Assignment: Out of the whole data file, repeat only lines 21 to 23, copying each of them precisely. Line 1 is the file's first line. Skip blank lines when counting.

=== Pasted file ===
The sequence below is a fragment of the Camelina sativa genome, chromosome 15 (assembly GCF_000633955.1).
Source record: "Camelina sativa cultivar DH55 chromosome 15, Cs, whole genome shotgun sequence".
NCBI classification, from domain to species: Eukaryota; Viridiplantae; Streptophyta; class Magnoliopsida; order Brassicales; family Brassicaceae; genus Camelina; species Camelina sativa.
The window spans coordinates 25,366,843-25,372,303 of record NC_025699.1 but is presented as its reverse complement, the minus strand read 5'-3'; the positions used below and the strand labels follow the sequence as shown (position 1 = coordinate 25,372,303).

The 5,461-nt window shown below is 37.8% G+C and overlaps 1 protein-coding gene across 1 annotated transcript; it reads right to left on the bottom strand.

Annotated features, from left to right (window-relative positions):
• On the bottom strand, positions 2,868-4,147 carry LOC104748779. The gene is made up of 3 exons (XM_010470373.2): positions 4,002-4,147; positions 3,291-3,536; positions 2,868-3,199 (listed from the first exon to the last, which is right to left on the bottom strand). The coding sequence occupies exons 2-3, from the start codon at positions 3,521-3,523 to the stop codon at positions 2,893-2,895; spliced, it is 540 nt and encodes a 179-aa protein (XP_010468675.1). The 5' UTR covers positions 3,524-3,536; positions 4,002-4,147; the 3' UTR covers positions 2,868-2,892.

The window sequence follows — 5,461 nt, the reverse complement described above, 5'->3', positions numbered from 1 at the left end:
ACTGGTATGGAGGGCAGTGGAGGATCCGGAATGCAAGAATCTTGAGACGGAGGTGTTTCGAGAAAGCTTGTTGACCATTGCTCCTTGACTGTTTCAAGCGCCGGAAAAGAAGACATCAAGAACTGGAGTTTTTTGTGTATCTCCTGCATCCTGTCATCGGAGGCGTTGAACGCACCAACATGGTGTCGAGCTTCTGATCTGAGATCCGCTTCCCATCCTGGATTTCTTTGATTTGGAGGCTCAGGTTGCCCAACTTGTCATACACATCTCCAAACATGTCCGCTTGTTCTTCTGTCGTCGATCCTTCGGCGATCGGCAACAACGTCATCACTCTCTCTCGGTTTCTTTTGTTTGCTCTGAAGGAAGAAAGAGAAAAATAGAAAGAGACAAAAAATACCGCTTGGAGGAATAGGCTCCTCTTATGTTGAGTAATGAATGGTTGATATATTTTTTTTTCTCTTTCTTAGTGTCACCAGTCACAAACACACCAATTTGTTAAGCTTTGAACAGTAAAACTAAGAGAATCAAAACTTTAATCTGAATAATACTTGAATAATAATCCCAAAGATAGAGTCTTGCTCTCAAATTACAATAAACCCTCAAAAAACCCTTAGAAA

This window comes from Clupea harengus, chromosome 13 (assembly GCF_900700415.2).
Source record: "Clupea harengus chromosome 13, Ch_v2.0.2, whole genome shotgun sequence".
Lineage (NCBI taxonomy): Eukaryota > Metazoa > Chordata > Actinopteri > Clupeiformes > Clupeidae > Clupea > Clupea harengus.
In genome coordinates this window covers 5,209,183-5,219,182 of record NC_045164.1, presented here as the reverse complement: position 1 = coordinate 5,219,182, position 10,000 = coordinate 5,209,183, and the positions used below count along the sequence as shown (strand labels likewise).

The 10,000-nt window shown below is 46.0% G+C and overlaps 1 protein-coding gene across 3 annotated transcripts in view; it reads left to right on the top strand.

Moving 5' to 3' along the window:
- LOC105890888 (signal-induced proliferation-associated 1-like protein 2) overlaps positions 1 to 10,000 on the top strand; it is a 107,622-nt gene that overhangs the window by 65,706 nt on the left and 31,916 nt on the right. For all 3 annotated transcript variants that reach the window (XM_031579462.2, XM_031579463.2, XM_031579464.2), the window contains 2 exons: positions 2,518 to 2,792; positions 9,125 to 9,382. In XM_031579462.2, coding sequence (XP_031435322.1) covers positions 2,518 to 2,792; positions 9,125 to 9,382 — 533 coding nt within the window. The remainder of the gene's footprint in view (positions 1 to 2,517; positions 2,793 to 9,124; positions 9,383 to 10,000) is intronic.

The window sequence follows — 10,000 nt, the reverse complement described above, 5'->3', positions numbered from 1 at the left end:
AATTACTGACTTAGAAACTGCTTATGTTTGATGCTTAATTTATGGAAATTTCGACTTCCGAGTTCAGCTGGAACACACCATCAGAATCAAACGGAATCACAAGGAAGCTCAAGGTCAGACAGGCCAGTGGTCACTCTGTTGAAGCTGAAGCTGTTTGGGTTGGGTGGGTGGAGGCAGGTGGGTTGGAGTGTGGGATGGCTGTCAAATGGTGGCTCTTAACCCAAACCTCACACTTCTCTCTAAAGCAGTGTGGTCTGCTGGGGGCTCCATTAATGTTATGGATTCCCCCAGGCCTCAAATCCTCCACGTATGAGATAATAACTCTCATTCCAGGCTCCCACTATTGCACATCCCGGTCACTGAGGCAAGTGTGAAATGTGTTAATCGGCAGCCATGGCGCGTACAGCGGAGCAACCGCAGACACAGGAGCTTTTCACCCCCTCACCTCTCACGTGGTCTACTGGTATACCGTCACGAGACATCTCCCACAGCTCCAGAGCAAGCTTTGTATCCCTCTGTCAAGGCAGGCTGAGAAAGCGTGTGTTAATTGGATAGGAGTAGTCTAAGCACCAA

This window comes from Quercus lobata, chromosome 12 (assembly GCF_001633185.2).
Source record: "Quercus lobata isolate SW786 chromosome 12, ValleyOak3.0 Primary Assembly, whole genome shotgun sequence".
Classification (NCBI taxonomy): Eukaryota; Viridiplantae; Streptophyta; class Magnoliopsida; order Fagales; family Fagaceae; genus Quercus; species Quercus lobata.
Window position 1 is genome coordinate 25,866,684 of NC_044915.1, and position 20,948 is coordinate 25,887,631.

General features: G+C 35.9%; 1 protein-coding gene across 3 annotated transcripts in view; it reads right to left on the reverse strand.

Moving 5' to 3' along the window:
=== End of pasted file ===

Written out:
Classification (NCBI taxonomy): Eukaryota; Viridiplantae; Streptophyta; class Magnoliopsida; order Fagales; family Fagaceae; genus Quercus; species Quercus lobata.
Window position 1 is genome coordinate 25,866,684 of NC_044915.1, and position 20,948 is coordinate 25,887,631.

General features: G+C 35.9%; 1 protein-coding gene across 3 annotated transcripts in view; it reads right to left on the reverse strand.